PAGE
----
... that the generation, handling, storage and disposal of hazardous substances and wastes pose an inherent danger of exposing the citizens, property and natural resources of this State to substantial risk of harm or degradation; that the closing of operations and the transfer of real property utilized for the generation, handling, storage and disposal of hazardous substances and wastes should be conducted in a rational and orderly way, so as to mitigate potential risks; and that it is necessary to impose a precondition on any closure or transfer of these operations by requiring the adequate preparation and implementation of acceptable cleanup procedures therefor. [N.J.S.A. 13:1K-7]

To that end,

strict requirements are established requiring owners or operators of an industrial establishment planning to close, sell or transfer operations to give notice to *362 DEP, N.J.S.A. 13:1K-9 and to develop and implement a DEP approved cleanup plan unless DEP defers the cleanup in certain specified instances. N.J.S.A. 13:1K-9 & 11. [Superior Air Prod. v. NL Industries, 216 N.J. Super. 46 at 62-63 (App.Div. 1987).]

It is of course clear that ECRA is a "no fault" statute which carries sanctions for failure to comply. See N.J.S.A. 13:1K-13a; N.J.A.C. 7:26B-1.7(a),[2] and the courts have liberally interpreted its remedial language. See Dixon Venture v. J. Dixon Crucible, 235 N.J. Super. 105 (App.Div. 1989) (ECRA remedies include incidental damages as between buyer and seller of ECRA regulated land); Matter of Fabritex Mills, Inc., 231 N.J. Super. 224 (App.Div. 1989) (abandonment of hazardous substance manufacture leaving unlabeled drums is not a continuation of "storage" activity and triggers ECRA cleanup); Matter of Vulcan Materials Co., 225 N.J. Super. 212 (App.Div. 1988) (closure of industrial establishment located on landfill does not trigger cleanup under the Solid Waste Management Act, but does trigger ECRA); In re Robert L. Mitchell Tech. Ctr., 223 N.J. Super. 166 (App.Div. 1988), certif. den. 111 N.J. 605 (1988) (transfer of research facility auxiliary to industrial establishment triggers ECRA).[3]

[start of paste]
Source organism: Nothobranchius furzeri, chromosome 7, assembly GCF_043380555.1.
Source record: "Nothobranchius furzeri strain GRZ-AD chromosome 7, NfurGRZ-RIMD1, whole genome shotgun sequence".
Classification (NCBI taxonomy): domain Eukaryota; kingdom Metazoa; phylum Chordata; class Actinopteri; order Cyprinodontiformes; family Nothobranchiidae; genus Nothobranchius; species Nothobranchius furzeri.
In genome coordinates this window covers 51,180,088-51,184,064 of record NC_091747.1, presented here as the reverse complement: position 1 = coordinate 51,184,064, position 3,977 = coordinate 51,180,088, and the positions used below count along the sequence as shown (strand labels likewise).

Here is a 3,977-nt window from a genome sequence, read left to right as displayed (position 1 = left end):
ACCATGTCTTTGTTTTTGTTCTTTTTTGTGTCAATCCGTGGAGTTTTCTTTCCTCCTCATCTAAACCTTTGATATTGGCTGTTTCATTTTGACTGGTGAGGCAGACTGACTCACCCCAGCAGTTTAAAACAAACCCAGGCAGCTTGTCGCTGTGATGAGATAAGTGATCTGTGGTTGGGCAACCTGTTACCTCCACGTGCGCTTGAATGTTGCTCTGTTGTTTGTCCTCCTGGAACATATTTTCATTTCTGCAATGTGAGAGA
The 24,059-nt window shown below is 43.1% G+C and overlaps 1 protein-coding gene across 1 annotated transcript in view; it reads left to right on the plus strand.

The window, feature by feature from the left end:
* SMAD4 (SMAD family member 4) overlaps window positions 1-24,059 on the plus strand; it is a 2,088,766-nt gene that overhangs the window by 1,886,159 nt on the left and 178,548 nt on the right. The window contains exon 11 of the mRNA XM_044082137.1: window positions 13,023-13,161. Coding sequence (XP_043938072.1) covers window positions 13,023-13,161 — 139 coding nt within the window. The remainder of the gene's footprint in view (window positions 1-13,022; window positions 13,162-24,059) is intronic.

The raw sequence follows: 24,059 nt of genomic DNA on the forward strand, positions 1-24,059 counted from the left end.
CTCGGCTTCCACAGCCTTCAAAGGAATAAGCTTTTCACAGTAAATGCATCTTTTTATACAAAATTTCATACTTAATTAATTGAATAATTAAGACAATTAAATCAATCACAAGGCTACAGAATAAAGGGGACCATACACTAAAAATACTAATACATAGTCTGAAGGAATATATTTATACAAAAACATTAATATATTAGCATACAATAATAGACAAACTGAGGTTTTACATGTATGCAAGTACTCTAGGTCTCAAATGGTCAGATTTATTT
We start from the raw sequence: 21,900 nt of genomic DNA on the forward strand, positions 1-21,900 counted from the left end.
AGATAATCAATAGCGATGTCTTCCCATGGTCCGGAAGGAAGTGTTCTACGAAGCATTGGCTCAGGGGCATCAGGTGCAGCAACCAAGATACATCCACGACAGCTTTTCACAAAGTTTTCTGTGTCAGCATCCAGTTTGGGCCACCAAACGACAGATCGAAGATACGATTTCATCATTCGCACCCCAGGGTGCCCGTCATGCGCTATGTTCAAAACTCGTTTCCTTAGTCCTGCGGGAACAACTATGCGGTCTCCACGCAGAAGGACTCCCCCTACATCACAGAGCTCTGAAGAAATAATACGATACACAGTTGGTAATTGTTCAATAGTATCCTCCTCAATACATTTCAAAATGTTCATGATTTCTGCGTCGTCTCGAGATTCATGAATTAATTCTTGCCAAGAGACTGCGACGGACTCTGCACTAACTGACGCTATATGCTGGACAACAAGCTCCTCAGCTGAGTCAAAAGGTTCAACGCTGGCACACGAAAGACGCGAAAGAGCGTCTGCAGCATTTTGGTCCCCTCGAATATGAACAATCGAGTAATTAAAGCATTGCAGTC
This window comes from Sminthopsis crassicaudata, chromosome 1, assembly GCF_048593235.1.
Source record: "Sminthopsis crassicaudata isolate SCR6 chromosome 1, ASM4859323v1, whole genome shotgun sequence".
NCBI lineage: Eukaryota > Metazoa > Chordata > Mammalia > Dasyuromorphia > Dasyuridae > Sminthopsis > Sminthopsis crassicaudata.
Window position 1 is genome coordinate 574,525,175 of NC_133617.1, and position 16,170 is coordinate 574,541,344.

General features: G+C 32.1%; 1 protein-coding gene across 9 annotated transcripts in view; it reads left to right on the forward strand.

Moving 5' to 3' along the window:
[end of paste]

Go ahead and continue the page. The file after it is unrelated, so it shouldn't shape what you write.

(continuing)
Chemos proposed to close its ECRA-covered "small business" industrial establishment. N.J.A.C. 7:26B-1.10(d). See N.J.S.A. 13:1K-8f. The facility had long been involved in the manufacturing of coatings for metal, wood and plastic. The substances used in its manufacture of enamels, lacquers and paints were stored in drums, and its hazardous substance inventory included: Acetone, Toluene, Amyl Acetate, Methyl Ethyl Ketone, Methanol, Ethyl Acetate, Nitrocellulose, Xylene, Ethanol, Dibutyl *363 Phthalate, N-Butanol, Butyl Acetate, Butyl Alcohol, Dioctyl Phthalate, mineral spirits, and Sodium Hydroxide, all of which it asserted had been or would be removed from the site as part of its closure plan.[4]